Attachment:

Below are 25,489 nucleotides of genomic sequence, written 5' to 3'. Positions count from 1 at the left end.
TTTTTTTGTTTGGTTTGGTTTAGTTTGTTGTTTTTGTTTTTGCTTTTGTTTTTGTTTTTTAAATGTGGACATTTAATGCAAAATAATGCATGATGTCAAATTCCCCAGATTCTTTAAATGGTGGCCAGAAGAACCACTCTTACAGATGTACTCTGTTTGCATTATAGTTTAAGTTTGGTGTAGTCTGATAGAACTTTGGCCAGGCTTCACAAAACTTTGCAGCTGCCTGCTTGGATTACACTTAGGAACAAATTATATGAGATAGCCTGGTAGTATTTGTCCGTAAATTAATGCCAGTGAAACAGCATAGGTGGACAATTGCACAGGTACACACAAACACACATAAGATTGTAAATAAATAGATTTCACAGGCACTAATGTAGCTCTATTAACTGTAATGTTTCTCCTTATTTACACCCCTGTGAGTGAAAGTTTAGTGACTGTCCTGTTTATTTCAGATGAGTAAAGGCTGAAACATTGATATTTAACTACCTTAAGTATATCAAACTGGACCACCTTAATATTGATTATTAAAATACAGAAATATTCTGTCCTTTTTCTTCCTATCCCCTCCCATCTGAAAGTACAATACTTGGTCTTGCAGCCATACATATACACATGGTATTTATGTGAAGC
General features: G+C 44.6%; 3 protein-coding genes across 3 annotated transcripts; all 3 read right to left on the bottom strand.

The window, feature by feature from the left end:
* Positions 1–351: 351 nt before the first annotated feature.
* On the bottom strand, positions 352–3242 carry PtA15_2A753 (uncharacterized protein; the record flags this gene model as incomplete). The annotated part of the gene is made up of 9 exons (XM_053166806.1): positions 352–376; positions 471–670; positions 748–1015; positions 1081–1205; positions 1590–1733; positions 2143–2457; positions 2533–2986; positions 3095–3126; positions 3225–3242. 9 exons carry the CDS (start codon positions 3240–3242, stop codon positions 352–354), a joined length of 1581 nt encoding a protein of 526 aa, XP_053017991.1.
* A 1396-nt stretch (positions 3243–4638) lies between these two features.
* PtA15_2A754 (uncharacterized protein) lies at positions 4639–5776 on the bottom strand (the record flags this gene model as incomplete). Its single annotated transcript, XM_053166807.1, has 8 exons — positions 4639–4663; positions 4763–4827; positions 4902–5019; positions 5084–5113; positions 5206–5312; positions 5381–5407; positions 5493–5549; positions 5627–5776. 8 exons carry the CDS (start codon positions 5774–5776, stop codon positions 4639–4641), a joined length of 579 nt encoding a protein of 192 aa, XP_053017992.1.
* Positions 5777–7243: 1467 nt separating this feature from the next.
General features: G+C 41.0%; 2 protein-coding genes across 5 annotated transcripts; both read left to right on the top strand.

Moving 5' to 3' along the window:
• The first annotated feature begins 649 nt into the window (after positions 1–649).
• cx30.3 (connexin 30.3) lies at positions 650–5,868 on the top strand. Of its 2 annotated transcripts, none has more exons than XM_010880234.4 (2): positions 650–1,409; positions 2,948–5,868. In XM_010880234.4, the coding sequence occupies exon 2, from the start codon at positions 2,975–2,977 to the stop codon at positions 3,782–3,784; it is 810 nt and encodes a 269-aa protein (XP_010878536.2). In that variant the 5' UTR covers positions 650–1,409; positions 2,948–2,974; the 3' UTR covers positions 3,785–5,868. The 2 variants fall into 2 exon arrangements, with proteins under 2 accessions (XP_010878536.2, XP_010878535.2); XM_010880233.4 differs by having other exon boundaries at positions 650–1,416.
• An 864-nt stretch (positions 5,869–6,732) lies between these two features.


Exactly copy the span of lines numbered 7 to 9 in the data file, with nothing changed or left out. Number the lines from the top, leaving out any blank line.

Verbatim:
* A 1396-nt stretch (positions 3243–4638) lies between these two features.
* PtA15_2A754 (uncharacterized protein) lies at positions 4639–5776 on the bottom strand (the record flags this gene model as incomplete). Its single annotated transcript, XM_053166807.1, has 8 exons — positions 4639–4663; positions 4763–4827; positions 4902–5019; positions 5084–5113; positions 5206–5312; positions 5381–5407; positions 5493–5549; positions 5627–5776. 8 exons carry the CDS (start codon positions 5774–5776, stop codon positions 4639–4641), a joined length of 579 nt encoding a protein of 192 aa, XP_053017992.1.
* Positions 5777–7243: 1467 nt separating this feature from the next.